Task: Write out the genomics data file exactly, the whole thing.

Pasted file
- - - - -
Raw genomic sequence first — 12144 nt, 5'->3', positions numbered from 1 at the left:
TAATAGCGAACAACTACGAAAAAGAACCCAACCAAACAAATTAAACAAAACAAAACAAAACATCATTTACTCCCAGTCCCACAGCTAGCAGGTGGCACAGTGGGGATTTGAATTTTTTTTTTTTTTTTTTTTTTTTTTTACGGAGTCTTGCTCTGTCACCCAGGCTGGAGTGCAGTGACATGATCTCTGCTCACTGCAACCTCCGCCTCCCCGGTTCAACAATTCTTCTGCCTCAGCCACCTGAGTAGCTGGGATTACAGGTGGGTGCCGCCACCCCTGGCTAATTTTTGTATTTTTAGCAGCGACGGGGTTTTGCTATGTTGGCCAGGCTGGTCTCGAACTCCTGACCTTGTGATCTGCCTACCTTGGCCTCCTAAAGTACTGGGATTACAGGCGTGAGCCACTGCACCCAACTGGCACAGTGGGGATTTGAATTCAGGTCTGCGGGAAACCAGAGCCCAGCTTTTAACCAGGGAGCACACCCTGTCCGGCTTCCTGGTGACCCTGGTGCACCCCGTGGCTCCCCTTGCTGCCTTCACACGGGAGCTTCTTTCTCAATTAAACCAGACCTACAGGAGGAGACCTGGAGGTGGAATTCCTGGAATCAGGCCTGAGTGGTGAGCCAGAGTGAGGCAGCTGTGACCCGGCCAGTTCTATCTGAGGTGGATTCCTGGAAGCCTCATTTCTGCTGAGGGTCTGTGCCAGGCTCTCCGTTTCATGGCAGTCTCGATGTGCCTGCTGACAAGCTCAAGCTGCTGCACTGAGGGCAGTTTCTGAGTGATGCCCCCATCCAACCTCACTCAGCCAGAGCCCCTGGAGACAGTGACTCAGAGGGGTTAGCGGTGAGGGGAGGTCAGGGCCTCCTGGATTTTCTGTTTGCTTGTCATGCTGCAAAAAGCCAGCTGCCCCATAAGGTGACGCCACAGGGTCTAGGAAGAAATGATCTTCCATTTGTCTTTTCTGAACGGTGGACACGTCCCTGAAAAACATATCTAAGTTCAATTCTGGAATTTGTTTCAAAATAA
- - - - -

Raw genomic sequence first — 12144 nt, 5'->3', positions numbered from 1 at the left:
TAATAGCGAACAACTACGAAAAAGAACCCAACCAAACAAATTAAACAAAACAAAACAAAACATCATTTACTCCCAGTCCCACAGCTAGCAGGTGGCACAGTGGGGATTTGAATTTTTTTTTTTTTTTTTTTTTTTTTTTACGGAGTCTTGCTCTGTCACCCAGGCTGGAGTGCAGTGACATGATCTCTGCTCACTGCAACCTCCGCCTCCCCGGTTCAACAATTCTTCTGCCTCAGCCACCTGAGTAGCTGGGATTACAGGTGGGTGCCGCCACCCCTGGCTAATTTTTGTATTTTTAGCAGCGACGGGGTTTTGCTATGTTGGCCAGGCTGGTCTCGAACTCCTGACCTTGTGATCTGCCTACCTTGGCCTCCTAAAGTACTGGGATTACAGGCGTGAGCCACTGCACCCAACTGGCACAGTGGGGATTTGAATTCAGGTCTGCGGGAAACCAGAGCCCAGCTTTTAACCAGGGAGCACACCCTGTCCGGCTTCCTGGTGACCCTGGTGCACCCCGTGGCTCCCCTTGCTGCCTTCACACGGGAGCTTCTTTCTCAATTAAACCAGACCTACAGGAGGAGACCTGGAGGTGGAATTCCTGGAATCAGGCCTGAGTGGTGAGCCAGAGTGAGGCAGCTGTGACCCGGCCAGTTCTATCTGAGGTGGATTCCTGGAAGCCTCATTTCTGCTGAGGGTCTGTGCCAGGCTCTCCGTTTCATGGCAGTCTCGATGTGCCTGCTGACAAGCTCAAGCTGCTGCACTGAGGGCAGTTTCTGAGTGATGCCCCCATCCAACCTCACTCAGCCAGAGCCCCTGGAGACAGTGACTCAGAGGGGTTAGCGGTGAGGGGAGGTCAGGGCCTCCTGGATTTTCTGTTTGCTTGTCATGCTGCAAAAAGCCAGCTGCCCCATAAGGTGACGCCACAGGGTCTAGGAAGAAATGATCTTCCATTTGTCTTTTCTGAACGGTGGACACGTCCCTGAAAAACATATCTAAGTTCAATTCTGGAATTTGTTTCAAAATAA